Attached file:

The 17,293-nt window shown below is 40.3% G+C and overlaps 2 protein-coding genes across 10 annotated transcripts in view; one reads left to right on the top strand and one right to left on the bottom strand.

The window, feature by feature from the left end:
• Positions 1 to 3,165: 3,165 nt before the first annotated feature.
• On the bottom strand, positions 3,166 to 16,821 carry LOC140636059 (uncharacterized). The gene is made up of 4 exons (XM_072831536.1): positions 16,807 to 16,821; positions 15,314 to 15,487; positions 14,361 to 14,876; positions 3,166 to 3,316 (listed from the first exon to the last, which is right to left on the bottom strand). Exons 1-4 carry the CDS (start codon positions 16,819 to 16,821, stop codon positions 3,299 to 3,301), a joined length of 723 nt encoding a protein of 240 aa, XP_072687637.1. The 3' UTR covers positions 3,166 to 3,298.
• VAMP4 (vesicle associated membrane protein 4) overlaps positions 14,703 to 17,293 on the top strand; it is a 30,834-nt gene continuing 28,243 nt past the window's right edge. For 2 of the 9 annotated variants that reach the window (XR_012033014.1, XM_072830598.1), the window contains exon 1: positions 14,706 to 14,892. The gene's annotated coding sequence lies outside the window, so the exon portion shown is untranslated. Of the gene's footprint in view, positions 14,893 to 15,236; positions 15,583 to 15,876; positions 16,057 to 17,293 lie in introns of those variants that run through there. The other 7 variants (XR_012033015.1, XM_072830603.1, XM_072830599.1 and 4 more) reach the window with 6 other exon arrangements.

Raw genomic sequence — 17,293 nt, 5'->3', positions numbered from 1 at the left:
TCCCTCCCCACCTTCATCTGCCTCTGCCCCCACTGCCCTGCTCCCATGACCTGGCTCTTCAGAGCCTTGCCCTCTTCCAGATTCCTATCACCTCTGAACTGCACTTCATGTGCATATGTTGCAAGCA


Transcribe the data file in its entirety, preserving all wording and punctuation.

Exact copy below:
The 17,293-nt window shown below is 40.3% G+C and overlaps 2 protein-coding genes across 10 annotated transcripts in view; one reads left to right on the top strand and one right to left on the bottom strand.

The window, feature by feature from the left end:
• Positions 1 to 3,165: 3,165 nt before the first annotated feature.
• On the bottom strand, positions 3,166 to 16,821 carry LOC140636059 (uncharacterized). The gene is made up of 4 exons (XM_072831536.1): positions 16,807 to 16,821; positions 15,314 to 15,487; positions 14,361 to 14,876; positions 3,166 to 3,316 (listed from the first exon to the last, which is right to left on the bottom strand). Exons 1-4 carry the CDS (start codon positions 16,819 to 16,821, stop codon positions 3,299 to 3,301), a joined length of 723 nt encoding a protein of 240 aa, XP_072687637.1. The 3' UTR covers positions 3,166 to 3,298.
• VAMP4 (vesicle associated membrane protein 4) overlaps positions 14,703 to 17,293 on the top strand; it is a 30,834-nt gene continuing 28,243 nt past the window's right edge. For 2 of the 9 annotated variants that reach the window (XR_012033014.1, XM_072830598.1), the window contains exon 1: positions 14,706 to 14,892. The gene's annotated coding sequence lies outside the window, so the exon portion shown is untranslated. Of the gene's footprint in view, positions 14,893 to 15,236; positions 15,583 to 15,876; positions 16,057 to 17,293 lie in introns of those variants that run through there. The other 7 variants (XR_012033015.1, XM_072830603.1, XM_072830599.1 and 4 more) reach the window with 6 other exon arrangements.

Raw genomic sequence — 17,293 nt, 5'->3', positions numbered from 1 at the left:
TCCCTCCCCACCTTCATCTGCCTCTGCCCCCACTGCCCTGCTCCCATGACCTGGCTCTTCAGAGCCTTGCCCTCTTCCAGATTCCTATCACCTCTGAACTGCACTTCATGTGCATATGTTGCAAGCA